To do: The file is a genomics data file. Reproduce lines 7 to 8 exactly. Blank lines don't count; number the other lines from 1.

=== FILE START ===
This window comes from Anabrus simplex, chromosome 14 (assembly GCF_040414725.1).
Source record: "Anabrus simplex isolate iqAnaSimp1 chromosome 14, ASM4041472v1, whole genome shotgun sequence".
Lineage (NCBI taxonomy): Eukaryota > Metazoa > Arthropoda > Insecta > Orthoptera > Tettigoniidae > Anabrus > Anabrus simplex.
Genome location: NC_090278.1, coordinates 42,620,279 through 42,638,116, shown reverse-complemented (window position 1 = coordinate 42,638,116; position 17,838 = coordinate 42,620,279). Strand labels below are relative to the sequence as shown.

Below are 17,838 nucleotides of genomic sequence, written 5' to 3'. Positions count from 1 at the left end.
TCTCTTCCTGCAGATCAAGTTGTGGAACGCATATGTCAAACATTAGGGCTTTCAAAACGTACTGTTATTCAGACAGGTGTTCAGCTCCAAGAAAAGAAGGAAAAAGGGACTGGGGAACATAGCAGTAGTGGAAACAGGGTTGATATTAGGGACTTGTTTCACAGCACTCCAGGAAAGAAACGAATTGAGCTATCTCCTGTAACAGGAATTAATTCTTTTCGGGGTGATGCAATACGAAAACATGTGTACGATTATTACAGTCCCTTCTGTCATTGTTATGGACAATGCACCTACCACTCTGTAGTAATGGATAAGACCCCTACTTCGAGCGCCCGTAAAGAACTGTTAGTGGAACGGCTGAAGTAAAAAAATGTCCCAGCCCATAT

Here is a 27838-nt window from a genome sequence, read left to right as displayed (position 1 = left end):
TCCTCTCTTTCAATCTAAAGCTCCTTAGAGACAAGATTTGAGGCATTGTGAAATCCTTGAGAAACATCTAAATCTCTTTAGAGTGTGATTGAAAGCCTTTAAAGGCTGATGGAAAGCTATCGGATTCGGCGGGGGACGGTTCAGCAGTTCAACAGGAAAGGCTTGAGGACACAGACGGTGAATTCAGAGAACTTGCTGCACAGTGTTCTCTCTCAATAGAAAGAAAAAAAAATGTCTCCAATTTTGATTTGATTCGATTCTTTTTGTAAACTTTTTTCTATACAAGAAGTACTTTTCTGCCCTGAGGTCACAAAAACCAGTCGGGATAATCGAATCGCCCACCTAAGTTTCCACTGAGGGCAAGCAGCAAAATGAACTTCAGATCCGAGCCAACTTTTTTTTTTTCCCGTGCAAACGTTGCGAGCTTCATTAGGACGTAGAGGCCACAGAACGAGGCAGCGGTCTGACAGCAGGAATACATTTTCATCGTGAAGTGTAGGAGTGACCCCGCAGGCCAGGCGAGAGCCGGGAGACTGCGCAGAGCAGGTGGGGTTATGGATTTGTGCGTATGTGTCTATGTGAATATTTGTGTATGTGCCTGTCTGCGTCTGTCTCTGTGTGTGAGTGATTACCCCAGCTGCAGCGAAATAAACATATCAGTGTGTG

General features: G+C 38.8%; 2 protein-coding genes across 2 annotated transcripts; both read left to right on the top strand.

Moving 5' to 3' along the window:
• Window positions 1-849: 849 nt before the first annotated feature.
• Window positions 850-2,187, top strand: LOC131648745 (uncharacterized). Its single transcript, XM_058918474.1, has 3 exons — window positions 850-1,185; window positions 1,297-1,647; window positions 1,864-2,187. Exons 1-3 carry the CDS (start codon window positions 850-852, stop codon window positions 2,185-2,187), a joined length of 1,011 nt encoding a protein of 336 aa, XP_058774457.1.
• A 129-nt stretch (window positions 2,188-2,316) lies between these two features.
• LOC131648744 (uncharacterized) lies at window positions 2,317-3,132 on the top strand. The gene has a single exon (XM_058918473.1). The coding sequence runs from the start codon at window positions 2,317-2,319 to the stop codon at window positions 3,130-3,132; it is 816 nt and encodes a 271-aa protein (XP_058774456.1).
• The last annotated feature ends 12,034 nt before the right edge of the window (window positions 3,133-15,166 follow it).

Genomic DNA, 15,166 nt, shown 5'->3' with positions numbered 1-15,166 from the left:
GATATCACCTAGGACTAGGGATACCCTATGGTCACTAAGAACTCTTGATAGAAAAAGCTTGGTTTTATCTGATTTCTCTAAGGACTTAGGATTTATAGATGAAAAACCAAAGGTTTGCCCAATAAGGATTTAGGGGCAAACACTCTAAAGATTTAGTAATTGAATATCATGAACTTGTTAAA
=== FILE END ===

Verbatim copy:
Here is a 27838-nt window from a genome sequence, read left to right as displayed (position 1 = left end):
TCCTCTCTTTCAATCTAAAGCTCCTTAGAGACAAGATTTGAGGCATTGTGAAATCCTTGAGAAACATCTAAATCTCTTTAGAGTGTGATTGAAAGCCTTTAAAGGCTGATGGAAAGCTATCGGATTCGGCGGGGGACGGTTCAGCAGTTCAACAGGAAAGGCTTGAGGACACAGACGGTGAATTCAGAGAACTTGCTGCACAGTGTTCTCTCTCAATAGAAAGAAAAAAAAATGTCTCCAATTTTGATTTGATTCGATTCTTTTTGTAAACTTTTTTCTATACAAGAAGTACTTTTCTGCCCTGAGGTCACAAAAACCAGTCGGGATAATCGAATCGCCCACCTAAGTTTCCACTGAGGGCAAGCAGCAAAATGAACTTCAGATCCGAGCCAACTTTTTTTTTTTCCCGTGCAAACGTTGCGAGCTTCATTAGGACGTAGAGGCCACAGAACGAGGCAGCGGTCTGACAGCAGGAATACATTTTCATCGTGAAGTGTAGGAGTGACCCCGCAGGCCAGGCGAGAGCCGGGAGACTGCGCAGAGCAGGTGGGGTTATGGATTTGTGCGTATGTGTCTATGTGAATATTTGTGTATGTGCCTGTCTGCGTCTGTCTCTGTGTGTGAGTGATTACCCCAGCTGCAGCGAAATAAACATATCAGTGTGTG